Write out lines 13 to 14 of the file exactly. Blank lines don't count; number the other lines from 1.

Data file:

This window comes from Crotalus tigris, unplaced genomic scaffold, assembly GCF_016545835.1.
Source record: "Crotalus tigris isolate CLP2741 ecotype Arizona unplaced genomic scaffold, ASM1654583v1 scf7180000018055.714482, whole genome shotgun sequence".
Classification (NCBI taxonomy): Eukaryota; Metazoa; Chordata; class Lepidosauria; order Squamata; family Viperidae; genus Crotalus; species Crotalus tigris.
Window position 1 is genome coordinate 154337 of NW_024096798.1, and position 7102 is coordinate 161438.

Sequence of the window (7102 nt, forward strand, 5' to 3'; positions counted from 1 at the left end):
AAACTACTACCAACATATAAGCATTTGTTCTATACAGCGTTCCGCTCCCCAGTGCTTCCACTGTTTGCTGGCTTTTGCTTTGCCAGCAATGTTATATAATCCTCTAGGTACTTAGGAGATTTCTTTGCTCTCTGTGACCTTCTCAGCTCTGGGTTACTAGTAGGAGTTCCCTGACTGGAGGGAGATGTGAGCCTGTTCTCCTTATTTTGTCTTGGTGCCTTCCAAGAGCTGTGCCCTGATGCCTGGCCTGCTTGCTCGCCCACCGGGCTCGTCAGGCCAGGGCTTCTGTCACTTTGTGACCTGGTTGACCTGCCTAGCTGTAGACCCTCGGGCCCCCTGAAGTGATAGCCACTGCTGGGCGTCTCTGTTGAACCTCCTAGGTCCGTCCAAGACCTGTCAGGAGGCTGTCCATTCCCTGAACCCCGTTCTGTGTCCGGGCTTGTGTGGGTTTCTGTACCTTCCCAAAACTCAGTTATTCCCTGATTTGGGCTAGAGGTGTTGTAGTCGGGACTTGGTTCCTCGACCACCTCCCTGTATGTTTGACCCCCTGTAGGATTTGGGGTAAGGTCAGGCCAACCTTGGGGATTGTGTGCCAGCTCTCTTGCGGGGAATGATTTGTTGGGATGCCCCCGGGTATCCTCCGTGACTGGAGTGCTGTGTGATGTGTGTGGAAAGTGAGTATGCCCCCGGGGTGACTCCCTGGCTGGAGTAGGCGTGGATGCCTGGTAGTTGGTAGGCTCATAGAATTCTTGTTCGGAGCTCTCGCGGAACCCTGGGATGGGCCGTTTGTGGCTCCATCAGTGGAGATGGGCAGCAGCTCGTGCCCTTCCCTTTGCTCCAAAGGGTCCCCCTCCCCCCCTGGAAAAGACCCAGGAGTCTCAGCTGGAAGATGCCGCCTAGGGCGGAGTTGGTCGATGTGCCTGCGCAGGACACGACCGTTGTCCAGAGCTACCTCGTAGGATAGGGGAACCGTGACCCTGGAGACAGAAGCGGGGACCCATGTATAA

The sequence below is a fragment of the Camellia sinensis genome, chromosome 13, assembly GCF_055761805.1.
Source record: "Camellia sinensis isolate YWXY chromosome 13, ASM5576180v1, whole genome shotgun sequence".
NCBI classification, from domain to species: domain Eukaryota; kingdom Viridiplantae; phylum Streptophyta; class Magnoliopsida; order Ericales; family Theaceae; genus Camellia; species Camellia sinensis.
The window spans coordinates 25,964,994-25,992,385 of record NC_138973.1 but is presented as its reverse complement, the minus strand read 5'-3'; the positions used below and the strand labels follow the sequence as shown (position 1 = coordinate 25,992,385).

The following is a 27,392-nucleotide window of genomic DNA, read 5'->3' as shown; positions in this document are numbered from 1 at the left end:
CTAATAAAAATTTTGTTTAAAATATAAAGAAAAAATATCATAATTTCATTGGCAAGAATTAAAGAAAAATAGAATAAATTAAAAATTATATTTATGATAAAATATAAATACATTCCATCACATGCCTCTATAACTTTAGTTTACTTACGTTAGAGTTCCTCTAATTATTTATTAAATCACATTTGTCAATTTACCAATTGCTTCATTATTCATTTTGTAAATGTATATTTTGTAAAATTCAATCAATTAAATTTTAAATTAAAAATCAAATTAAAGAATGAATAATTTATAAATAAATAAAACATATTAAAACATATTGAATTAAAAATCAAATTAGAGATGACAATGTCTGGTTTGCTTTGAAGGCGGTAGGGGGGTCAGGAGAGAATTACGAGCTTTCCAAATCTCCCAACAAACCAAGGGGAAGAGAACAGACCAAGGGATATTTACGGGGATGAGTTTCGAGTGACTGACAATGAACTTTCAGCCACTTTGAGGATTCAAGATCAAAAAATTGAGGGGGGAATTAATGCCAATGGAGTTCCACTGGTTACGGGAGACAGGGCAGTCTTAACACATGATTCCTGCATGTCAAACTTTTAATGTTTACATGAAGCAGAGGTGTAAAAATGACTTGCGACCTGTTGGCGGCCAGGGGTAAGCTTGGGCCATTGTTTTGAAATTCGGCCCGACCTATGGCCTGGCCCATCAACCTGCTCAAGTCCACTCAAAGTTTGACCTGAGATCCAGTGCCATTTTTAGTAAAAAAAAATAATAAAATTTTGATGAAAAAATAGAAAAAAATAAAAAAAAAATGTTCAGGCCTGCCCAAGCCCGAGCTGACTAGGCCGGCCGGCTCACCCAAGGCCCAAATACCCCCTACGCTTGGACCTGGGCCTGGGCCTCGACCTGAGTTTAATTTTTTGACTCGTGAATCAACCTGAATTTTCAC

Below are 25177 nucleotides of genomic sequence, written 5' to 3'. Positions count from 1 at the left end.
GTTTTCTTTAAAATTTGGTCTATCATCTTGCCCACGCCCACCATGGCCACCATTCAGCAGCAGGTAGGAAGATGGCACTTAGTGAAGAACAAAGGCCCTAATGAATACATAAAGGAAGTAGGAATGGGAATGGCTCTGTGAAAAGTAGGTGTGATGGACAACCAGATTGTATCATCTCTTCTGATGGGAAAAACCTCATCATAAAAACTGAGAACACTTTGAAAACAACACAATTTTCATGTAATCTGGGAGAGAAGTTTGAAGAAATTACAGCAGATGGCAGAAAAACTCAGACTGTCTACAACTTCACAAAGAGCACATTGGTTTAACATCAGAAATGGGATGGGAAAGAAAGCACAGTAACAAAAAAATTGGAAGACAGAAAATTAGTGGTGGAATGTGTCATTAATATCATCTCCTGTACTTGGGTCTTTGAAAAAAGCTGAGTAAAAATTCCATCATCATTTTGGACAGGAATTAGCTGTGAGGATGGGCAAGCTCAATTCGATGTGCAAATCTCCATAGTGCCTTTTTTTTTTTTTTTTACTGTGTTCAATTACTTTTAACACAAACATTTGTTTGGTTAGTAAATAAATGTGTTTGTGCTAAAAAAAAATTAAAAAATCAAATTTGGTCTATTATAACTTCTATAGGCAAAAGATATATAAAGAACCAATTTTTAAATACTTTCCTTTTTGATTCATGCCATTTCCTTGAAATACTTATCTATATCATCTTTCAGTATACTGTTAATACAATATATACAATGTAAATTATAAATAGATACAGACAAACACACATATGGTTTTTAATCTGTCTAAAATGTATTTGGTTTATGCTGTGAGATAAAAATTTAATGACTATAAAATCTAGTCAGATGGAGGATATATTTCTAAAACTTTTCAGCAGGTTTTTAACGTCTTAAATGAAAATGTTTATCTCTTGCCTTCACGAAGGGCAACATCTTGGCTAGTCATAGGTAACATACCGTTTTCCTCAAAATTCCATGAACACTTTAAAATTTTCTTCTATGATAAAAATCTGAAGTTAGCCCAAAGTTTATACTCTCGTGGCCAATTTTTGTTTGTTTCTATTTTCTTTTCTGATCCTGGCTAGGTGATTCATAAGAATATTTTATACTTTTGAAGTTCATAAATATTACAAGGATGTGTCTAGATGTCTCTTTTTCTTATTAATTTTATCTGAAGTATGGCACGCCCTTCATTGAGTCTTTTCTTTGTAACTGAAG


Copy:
Below are 25177 nucleotides of genomic sequence, written 5' to 3'. Positions count from 1 at the left end.
GTTTTCTTTAAAATTTGGTCTATCATCTTGCCCACGCCCACCATGGCCACCATTCAGCAGCAGGTAGGAAGATGGCACTTAGTGAAGAACAAAGGCCCTAATGAATACATAAAGGAAGTAGGAATGGGAATGGCTCTGTGAAAAGTAGGTGTGATGGACAACCAGATTGTATCATCTCTTCTGATGGGAAAAACCTCATCATAAAAACTGAGAACACTTTGAAAACAACACAATTTTCATGTAATCTGGGAGAGAAGTTTGAAGAAATTACAGCAGATGGCAGAAAAACTCAGACTGTCTACAACTTCACAAAGAGCACATTGGTTTAACATCAGAAATGGGATGGGAAAGAAAGCACAGTAACAAAAAAATTGGAAGACAGAAAATTAGTGGTGGAATGTGTCATTAATATCATCTCCTGTACTTGGGTCTTTGAAAAAAGCTGAGTAAAAATTCCATCATCATTTTGGACAGGAATTAGCTGTGAGGATGGGCAAGCTCAATTCGATGTGCAAATCTCCATAGTGCCTTTTTTTTTTTTTTTTACTGTGTTCAATTACTTTTAACACAAACATTTGTTTGGTTAGTAAATAAATGTGTTTGTGCTAAAAAAAAATTAAAAAATCAAATTTGGTCTATTATAACTTCTATAGGCAAAAGATATATAAAGAACCAATTTTTAAATACTTTCCTTTTTGATTCATGCCATTTCCTTGAAATACTTATCTATATCATCTTTCAGTATACTGTTAATACAATATATACAATGTAAATTATAAATAGATACAGACAAACACACATATGGTTTTTAATCTGTCTAAAATGTATTTGGTTTATGCTGTGAGATAAAAATTTAATGACTATAAAATCTAGTCAGATGGAGGATATATTTCTAAAACTTTTCAGCAGGTTTTTAACGTCTTAAATGAAAATGTTTATCTCTTGCCTTCACGAAGGGCAACATCTTGGCTAGTCATAGGTAACATACCGTTTTCCTCAAAATTCCATGAACACTTTAAAATTTTCTTCTATGATAAAAATCTGAAGTTAGCCCAAAGTTTATACTCTCGTGGCCAATTTTTGTTTGTTTCTATTTTCTTTTCTGATCCTGGCTAGGTGATTCATAAGAATATTTTATACTTTTGAAGTTCATAAATATTACAAGGATGTGTCTAGATGTCTCTTTTTCTTATTAATTTTATCTGAAGTATGGCACGCCCTTCATTGAGTCTTTTCTTTGTAACTGAAG